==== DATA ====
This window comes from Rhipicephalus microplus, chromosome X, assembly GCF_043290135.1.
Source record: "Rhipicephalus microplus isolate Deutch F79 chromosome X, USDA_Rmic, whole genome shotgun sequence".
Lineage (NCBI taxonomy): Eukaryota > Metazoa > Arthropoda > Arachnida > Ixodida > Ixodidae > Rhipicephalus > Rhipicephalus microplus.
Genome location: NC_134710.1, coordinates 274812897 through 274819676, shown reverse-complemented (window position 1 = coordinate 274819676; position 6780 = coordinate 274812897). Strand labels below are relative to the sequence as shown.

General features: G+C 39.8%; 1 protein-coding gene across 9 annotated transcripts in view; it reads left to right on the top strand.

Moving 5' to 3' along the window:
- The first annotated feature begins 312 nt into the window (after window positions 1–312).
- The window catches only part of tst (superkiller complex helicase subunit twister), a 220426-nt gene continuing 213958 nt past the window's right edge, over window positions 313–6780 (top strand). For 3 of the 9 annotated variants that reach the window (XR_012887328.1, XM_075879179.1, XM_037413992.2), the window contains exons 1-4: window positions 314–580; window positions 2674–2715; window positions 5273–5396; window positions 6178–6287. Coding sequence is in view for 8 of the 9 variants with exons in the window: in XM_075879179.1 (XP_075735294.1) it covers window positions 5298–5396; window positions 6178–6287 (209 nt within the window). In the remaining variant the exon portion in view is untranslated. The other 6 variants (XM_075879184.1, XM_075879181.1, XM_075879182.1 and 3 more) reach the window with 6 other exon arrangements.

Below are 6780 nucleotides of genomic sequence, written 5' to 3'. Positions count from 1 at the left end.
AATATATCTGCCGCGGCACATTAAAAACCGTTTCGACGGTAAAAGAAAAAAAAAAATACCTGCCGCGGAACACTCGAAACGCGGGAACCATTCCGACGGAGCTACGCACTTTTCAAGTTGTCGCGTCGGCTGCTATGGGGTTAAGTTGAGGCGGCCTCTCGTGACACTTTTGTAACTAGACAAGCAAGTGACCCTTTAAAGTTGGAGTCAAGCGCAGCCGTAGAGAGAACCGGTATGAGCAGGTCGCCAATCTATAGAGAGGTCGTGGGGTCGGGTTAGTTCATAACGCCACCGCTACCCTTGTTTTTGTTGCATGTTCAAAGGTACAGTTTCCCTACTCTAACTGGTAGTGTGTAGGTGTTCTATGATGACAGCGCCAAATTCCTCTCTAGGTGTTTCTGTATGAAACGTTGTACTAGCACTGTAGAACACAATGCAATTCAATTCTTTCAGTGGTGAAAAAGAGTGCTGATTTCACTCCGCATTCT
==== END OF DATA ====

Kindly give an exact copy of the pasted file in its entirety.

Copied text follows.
This window comes from Rhipicephalus microplus, chromosome X, assembly GCF_043290135.1.
Source record: "Rhipicephalus microplus isolate Deutch F79 chromosome X, USDA_Rmic, whole genome shotgun sequence".
Lineage (NCBI taxonomy): Eukaryota > Metazoa > Arthropoda > Arachnida > Ixodida > Ixodidae > Rhipicephalus > Rhipicephalus microplus.
Genome location: NC_134710.1, coordinates 274812897 through 274819676, shown reverse-complemented (window position 1 = coordinate 274819676; position 6780 = coordinate 274812897). Strand labels below are relative to the sequence as shown.

General features: G+C 39.8%; 1 protein-coding gene across 9 annotated transcripts in view; it reads left to right on the top strand.

Moving 5' to 3' along the window:
- The first annotated feature begins 312 nt into the window (after window positions 1–312).
- The window catches only part of tst (superkiller complex helicase subunit twister), a 220426-nt gene continuing 213958 nt past the window's right edge, over window positions 313–6780 (top strand). For 3 of the 9 annotated variants that reach the window (XR_012887328.1, XM_075879179.1, XM_037413992.2), the window contains exons 1-4: window positions 314–580; window positions 2674–2715; window positions 5273–5396; window positions 6178–6287. Coding sequence is in view for 8 of the 9 variants with exons in the window: in XM_075879179.1 (XP_075735294.1) it covers window positions 5298–5396; window positions 6178–6287 (209 nt within the window). In the remaining variant the exon portion in view is untranslated. The other 6 variants (XM_075879184.1, XM_075879181.1, XM_075879182.1 and 3 more) reach the window with 6 other exon arrangements.

Below are 6780 nucleotides of genomic sequence, written 5' to 3'. Positions count from 1 at the left end.
AATATATCTGCCGCGGCACATTAAAAACCGTTTCGACGGTAAAAGAAAAAAAAAAATACCTGCCGCGGAACACTCGAAACGCGGGAACCATTCCGACGGAGCTACGCACTTTTCAAGTTGTCGCGTCGGCTGCTATGGGGTTAAGTTGAGGCGGCCTCTCGTGACACTTTTGTAACTAGACAAGCAAGTGACCCTTTAAAGTTGGAGTCAAGCGCAGCCGTAGAGAGAACCGGTATGAGCAGGTCGCCAATCTATAGAGAGGTCGTGGGGTCGGGTTAGTTCATAACGCCACCGCTACCCTTGTTTTTGTTGCATGTTCAAAGGTACAGTTTCCCTACTCTAACTGGTAGTGTGTAGGTGTTCTATGATGACAGCGCCAAATTCCTCTCTAGGTGTTTCTGTATGAAACGTTGTACTAGCACTGTAGAACACAATGCAATTCAATTCTTTCAGTGGTGAAAAAGAGTGCTGATTTCACTCCGCATTCT